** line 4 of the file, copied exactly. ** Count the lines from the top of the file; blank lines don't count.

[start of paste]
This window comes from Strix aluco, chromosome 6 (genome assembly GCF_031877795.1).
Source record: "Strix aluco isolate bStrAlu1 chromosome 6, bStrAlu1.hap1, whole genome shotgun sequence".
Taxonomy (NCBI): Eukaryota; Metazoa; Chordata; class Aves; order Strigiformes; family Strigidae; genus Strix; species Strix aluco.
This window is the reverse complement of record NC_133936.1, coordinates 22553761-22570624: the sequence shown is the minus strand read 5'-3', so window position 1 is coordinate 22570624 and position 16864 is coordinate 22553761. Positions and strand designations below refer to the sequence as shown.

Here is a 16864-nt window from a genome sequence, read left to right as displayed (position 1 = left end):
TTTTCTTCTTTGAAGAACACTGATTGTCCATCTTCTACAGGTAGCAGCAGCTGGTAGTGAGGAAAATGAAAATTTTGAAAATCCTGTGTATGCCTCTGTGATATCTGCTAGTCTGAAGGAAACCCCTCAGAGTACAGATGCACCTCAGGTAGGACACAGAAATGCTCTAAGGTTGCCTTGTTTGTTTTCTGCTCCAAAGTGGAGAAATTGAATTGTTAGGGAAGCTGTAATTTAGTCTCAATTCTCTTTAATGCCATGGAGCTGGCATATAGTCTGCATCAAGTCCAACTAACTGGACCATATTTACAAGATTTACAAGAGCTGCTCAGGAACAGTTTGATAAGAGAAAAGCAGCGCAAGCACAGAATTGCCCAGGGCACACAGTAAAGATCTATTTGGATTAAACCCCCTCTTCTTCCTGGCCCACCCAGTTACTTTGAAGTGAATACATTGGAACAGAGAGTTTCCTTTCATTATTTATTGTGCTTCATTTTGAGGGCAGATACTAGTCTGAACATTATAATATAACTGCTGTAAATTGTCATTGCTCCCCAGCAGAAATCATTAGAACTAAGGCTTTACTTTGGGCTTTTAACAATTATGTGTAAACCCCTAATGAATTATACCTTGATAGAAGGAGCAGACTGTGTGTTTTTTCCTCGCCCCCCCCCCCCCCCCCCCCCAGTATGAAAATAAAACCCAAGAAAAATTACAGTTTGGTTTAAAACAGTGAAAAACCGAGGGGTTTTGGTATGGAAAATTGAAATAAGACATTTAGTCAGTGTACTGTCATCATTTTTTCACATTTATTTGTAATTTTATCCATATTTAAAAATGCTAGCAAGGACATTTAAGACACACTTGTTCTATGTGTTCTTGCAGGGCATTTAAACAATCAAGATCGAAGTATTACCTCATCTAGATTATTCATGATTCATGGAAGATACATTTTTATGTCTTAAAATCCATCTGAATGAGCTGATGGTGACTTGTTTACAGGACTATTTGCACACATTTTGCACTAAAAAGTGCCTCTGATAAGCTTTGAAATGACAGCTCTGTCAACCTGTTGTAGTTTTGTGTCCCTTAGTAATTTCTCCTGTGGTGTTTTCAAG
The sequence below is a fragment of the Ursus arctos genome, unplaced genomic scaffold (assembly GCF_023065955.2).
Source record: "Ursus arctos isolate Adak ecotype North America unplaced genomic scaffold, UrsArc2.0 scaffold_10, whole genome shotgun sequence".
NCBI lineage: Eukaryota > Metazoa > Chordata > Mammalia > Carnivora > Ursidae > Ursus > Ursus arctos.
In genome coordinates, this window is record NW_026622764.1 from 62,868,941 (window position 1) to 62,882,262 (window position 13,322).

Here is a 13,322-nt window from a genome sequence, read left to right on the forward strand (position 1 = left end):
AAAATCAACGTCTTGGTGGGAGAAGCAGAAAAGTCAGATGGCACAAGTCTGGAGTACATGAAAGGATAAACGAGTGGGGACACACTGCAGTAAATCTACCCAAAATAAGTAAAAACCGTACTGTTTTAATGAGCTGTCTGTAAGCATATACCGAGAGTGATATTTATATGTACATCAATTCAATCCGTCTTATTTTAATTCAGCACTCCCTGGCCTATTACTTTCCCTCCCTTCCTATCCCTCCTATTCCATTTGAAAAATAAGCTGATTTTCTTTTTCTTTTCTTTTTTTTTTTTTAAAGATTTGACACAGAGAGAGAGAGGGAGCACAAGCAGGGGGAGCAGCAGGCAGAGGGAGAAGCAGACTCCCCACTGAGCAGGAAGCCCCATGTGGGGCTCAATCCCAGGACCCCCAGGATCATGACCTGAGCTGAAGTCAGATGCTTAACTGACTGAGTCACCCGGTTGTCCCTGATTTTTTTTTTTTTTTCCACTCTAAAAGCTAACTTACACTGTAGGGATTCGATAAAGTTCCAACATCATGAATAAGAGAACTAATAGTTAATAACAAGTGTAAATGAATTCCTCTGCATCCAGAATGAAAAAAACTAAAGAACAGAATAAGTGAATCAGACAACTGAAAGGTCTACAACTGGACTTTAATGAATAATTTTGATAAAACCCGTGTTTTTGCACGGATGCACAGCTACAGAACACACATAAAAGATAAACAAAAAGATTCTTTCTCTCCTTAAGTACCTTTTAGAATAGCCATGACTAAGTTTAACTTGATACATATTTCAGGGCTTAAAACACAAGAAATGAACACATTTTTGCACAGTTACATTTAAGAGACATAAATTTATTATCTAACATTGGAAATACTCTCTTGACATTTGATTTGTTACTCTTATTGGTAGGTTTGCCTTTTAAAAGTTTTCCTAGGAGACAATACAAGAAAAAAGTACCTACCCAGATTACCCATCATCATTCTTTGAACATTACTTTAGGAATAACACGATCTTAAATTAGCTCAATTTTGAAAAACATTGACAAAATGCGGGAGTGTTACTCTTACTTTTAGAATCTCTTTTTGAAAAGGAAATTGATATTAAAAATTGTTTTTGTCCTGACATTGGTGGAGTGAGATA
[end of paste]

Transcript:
This window is the reverse complement of record NC_133936.1, coordinates 22553761-22570624: the sequence shown is the minus strand read 5'-3', so window position 1 is coordinate 22570624 and position 16864 is coordinate 22553761. Positions and strand designations below refer to the sequence as shown.